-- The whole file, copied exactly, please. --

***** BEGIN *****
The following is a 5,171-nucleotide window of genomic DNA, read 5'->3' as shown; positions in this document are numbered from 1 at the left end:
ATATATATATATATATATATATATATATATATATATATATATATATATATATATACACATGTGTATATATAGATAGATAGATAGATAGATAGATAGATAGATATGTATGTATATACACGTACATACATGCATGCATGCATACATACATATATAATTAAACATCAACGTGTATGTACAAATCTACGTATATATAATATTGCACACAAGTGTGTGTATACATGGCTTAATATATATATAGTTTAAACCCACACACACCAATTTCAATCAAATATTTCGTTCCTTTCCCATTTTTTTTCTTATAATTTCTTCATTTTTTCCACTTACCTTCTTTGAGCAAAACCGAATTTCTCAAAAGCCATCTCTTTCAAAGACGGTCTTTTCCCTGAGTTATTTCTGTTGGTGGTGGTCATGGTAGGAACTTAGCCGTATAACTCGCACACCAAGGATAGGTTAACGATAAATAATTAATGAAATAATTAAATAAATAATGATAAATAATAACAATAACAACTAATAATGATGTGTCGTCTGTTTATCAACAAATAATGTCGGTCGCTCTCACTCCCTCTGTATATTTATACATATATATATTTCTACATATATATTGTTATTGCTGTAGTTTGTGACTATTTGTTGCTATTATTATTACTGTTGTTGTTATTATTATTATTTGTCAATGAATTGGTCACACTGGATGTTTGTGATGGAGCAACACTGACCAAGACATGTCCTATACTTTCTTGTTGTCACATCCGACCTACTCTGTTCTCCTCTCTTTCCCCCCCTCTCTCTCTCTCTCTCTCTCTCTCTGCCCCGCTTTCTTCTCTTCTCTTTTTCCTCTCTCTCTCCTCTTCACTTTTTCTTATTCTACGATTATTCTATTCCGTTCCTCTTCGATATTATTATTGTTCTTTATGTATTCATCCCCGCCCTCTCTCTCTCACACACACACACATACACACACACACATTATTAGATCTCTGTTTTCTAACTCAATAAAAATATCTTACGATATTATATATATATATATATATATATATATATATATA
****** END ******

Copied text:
The following is a 5,171-nucleotide window of genomic DNA, read 5'->3' as shown; positions in this document are numbered from 1 at the left end:
ATATATATATATATATATATATATATATATATATATATATATATATATATATATACACATGTGTATATATAGATAGATAGATAGATAGATAGATAGATAGATATGTATGTATATACACGTACATACATGCATGCATGCATACATACATATATAATTAAACATCAACGTGTATGTACAAATCTACGTATATATAATATTGCACACAAGTGTGTGTATACATGGCTTAATATATATATAGTTTAAACCCACACACACCAATTTCAATCAAATATTTCGTTCCTTTCCCATTTTTTTTCTTATAATTTCTTCATTTTTTCCACTTACCTTCTTTGAGCAAAACCGAATTTCTCAAAAGCCATCTCTTTCAAAGACGGTCTTTTCCCTGAGTTATTTCTGTTGGTGGTGGTCATGGTAGGAACTTAGCCGTATAACTCGCACACCAAGGATAGGTTAACGATAAATAATTAATGAAATAATTAAATAAATAATGATAAATAATAACAATAACAACTAATAATGATGTGTCGTCTGTTTATCAACAAATAATGTCGGTCGCTCTCACTCCCTCTGTATATTTATACATATATATATTTCTACATATATATTGTTATTGCTGTAGTTTGTGACTATTTGTTGCTATTATTATTACTGTTGTTGTTATTATTATTATTTGTCAATGAATTGGTCACACTGGATGTTTGTGATGGAGCAACACTGACCAAGACATGTCCTATACTTTCTTGTTGTCACATCCGACCTACTCTGTTCTCCTCTCTTTCCCCCCCTCTCTCTCTCTCTCTCTCTCTCTCTGCCCCGCTTTCTTCTCTTCTCTTTTTCCTCTCTCTCTCCTCTTCACTTTTTCTTATTCTACGATTATTCTATTCCGTTCCTCTTCGATATTATTATTGTTCTTTATGTATTCATCCCCGCCCTCTCTCTCTCACACACACACACATACACACACACACATTATTAGATCTCTGTTTTCTAACTCAATAAAAATATCTTACGATATTATATATATATATATATATATATATATATATATA